Compliance @ the Speed of Thought
I was 18 years old and just starting out in my IT career when Bill Gates released his second book Business @ the Speed of Thought and to my shame I ignored it. Despite Gates being undisputedly the most successful geek ever at the time I was a UNIX user and ignore his book for many years. When I finally did read it, it invoked many “ahah!” moments and combined with The Phoenix Project by Gene Kim, Kevin Behr & George Spafford was largely responsible for me moving from the tech side of IT to the business side. What does this have to do with compliance you ask? Everything! It is in the business fable style of The Phoenix Project that I’ve written this article.
DevOps, cloud, automation, digital and containers, all the buzzwords that get anyone who uses them a barrage of recruiter messages on LinkedIn, but also the foundation of compliance at many of the banks I’ve worked at in the last decade. When I first moved into the finance world compliance was a dirty word, it invoked an urge to hide under the desk until the auditors had passed. We could definitely tell you who had access to a system now, but not who might have had access three days ago, let alone three months ago. Following our processes step by step never produced the same results no matter how many Change Approval Boards (CABS) we sat through who approved our changes and worst of all, a change scheduled for 5pm on a Friday evening meant cancelling all plans for that weekend because odds were you’d be spending it trying to unbreak the systems before business opened on Monday. (Heaven forbid you worked in a global bank and systems were expected to be online 24/7).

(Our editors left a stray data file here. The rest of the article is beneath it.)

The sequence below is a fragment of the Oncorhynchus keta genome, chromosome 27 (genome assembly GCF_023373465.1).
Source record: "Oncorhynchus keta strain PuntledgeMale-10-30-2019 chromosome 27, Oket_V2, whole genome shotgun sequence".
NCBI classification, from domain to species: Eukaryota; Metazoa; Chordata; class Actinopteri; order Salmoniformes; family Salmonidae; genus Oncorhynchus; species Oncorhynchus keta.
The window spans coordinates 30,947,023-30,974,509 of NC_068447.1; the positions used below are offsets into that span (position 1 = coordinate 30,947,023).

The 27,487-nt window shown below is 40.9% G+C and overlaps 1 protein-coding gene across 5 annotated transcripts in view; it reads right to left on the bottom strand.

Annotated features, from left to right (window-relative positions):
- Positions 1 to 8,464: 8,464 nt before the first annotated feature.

By adopting the same tools and processes the developers used to manage their code we could have a complete history of every change on any system and review it at any time
By automating the processes using tools such as Puppet, Jenkins and good old fashioned UNIX scripts automation changed compliance from a headache to an invisible layer of protection that we could trust. If everyone used the same Jenkins job to deploy applications and all they could change was the version, we knew that no one could change code in production servers, read the database without us knowing or install bitcoin mining code into our systems or applications.
By adopting the same tools and processes the developers used to manage their code we could have a complete history of every change on any system and review it at any time. “Who changed the web server to use version X of this application on June 22nd 2011”? “Glad you asked, that was Bob’s change, and approved by Jane and Anne and here is the reason it was changed”. All changes are immutable as future changes have their own unique ID that can be referenced globally.
One last anecdote to show the power of speed in responding to compliance risks. On the 7th of April 2014 I was flying from Sydney to Vancouver, a trip of about 14 hours. Not long after takeoff a vulnerability was disclosed in OpenSSL, a software package used by virtually every website and many other components of the web. When I landed in Vancouver and read about this I immediately contacted my team in Sydney to understand how this impacted our systems. “It’s solved” I was told. We pushed a new Puppet manifest to every server to upgrade OpenSSL and restart the affected services on all 5000 of our servers - that seemed like a large number in 2014 - we are up to date. Behind the scenes the team had contacted the bank’s risk team and explained the seriousness of the issue, an emergency change was approved, and the work performed immediately, such was the confidence the risk team had in our tools because time and time again we’d updated packages without outages since adopting automation. Some companies I know still had unpatched systems monthslater.
By automating we can move faster, share information faster and truly operate all aspects of our ‘business @ the speed of thought’.
If your risk/compliance team doesn’t understand the tools they can’t trust them, have a conversation today to make sure that both IT and Risk understand what is and isn’t possible to maintain compliance with whatever regulations or industry codes you need to and remove the manual steps, every manual step is an opportunity for a mistake to creep into a process, after all, we are only human.